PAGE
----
Some teaching or equivalent educational experience is required. This requirement may be satisfied by at least one year of service as a teaching assistant or by suitable teaching duties. Arrangements are made with each student for a teaching program best suited to his or her overall program of studies.
Within one year of entering the graduate program, each student will take the comprehensive examination, usually offered each September. In principle, this examination covers all of physics that a physics graduate student can be expected to know at the end of one year of formal course work in the curriculum; however, it will stress classical mechanics, electromagnetism, quantum mechanics, and statistical physics. The examination has both a written and an oral part. The examination is prepared and administered by a faculty committee, appointed by the chairperson, and the examination is evaluated by this committee with approval of the entire graduate faculty of the department. Students may attempt this examination twice.
Research and Thesis
After passing the Comprehensive Examination, a student's principal activity is research. Normally, within a year after passing the Comprehensive Examination, the student shall take the Research Proposal Examination. The purpose of this examination is for the student to demonstrate knowledge of his/her area of research specialization and to expose the topic of his/her proposed thesis to scrutiny for its soundness and scientific merit. This will be done at a public meeting. The examination will be evaluated by the student's Doctoral Committee, and the results reported to the chairperson and recorded in the student's file. Upon the student's satisfactory performance in this examination, the chairperson shall recommend to the dean the appointment of a Doctoral Thesis Committee consisting of at least three members of the departmental faculty (including the student's Doctoral Committee) and an external examiner, where feasible, to read and evaluate the completed thesis and to conduct an open meeting at which the thesis is defended in an oral examination. The thesis is accepted when endorsed on the official title page by the Doctoral Thesis Committee after the oral examination.
Support for qualified students is available in the form of teaching assistantships. Research assistantships are also available during the summer and academic year, depending on research area and the extent of current funding.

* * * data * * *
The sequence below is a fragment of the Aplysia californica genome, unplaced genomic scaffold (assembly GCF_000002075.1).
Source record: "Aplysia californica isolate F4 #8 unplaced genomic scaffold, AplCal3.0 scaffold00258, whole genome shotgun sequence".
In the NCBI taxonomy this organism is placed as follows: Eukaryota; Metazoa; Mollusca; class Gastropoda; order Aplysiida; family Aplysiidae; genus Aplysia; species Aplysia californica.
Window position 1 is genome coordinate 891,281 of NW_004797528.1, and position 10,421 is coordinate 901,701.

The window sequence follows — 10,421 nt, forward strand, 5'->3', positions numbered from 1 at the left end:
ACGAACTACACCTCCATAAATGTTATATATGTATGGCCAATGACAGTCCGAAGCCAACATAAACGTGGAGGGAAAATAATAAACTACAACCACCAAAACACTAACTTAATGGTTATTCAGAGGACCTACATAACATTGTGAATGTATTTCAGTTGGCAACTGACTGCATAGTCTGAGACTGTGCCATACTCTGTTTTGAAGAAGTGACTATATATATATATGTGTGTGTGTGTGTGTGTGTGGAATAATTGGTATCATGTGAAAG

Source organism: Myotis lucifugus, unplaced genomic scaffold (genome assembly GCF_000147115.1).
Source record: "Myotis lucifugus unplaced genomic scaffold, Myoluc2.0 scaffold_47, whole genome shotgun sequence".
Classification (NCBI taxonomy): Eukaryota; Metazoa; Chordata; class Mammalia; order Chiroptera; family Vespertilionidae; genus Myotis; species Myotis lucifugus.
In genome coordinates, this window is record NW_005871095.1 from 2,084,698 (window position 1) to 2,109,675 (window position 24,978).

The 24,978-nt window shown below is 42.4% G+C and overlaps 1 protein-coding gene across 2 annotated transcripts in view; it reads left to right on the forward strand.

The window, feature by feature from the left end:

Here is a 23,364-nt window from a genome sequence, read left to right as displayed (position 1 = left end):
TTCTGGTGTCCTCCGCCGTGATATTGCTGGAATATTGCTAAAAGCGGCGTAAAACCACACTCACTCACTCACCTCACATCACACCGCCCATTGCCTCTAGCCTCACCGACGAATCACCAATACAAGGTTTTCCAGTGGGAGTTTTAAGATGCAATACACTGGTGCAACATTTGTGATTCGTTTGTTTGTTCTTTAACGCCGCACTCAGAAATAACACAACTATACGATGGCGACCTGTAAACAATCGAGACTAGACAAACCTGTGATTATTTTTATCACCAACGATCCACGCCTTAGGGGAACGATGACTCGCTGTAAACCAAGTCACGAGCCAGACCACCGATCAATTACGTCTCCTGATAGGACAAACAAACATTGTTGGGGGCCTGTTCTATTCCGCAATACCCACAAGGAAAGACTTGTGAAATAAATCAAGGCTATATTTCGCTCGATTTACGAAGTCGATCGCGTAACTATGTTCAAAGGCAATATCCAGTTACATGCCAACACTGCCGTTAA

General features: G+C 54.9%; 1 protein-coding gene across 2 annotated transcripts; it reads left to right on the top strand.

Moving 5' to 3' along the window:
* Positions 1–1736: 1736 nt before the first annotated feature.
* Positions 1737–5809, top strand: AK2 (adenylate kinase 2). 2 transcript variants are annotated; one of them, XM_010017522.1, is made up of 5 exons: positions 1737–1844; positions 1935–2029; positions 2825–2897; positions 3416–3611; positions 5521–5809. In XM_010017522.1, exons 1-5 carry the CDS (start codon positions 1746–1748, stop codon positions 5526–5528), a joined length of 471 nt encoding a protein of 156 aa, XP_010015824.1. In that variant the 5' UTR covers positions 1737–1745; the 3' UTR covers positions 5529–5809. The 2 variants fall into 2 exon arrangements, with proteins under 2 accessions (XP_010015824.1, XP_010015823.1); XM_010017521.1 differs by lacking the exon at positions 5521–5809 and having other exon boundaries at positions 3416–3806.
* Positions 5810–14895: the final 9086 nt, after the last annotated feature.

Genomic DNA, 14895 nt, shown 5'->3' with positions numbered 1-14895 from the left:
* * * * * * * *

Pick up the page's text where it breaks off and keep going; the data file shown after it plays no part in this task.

Students are required to take the GRE Aptitude Test and Advanced Test and to have the scores submitted as part of their application. Students whose native language is not English must take the TOEFL exam.
Waivers of departmental requirements, if not in violation of graduate school requirements, may be granted by recommendation of the Graduate Affairs Committee with approval of the Chairperson.
A diagnostic examination is administered to entering students to help identify the strengths and weaknesses in their academic preparation, and to advise them accordingly. Students with an advanced level of physics preparation are encouraged to take the Doctoral Comprehensive Examination upon arrival thereby accelerating their progress in the program.
The Physics Department is strongly research oriented with faculty involved in both experimental and theoretical areas. Some areas of current interest are in the condensed matter physics areas of superconductivity, photovoltaics, metamaterials, thermoelectrics, nanomaterials, plasmonics, plasmas, topological insulators, novel electronic materials and other strongly correlated electron systems.
Significant research facilities are available to our graduate students. Departmental facilities include high magnetic field/low temperature physics, THz/optical physics, and materials/nanomaterials preparation laboratories, graduate and undergraduate computational facilities, and access to the University computing system. The Department of Physics is constantly enhancing and supplementing these facilities.
The Department of Physics also has developed strong ties to many outside facilities, including Los Alamos National Laboratory, Argonne National Laboratory, the Institute for Complex Adaptive Matter (ICAM), Brookhaven National Laboratory, the Naval Research Laboratory, and the National High Magnetic Field Laboratory. Boston College's participation in the Boston Area Graduate School Consortium enables students to cross-register for graduate courses at Boston University, Brandeis University, and Tufts University.
Students wishing more detailed information can write to the Physics Department or visit their website at http://www.physics.bc.edu/.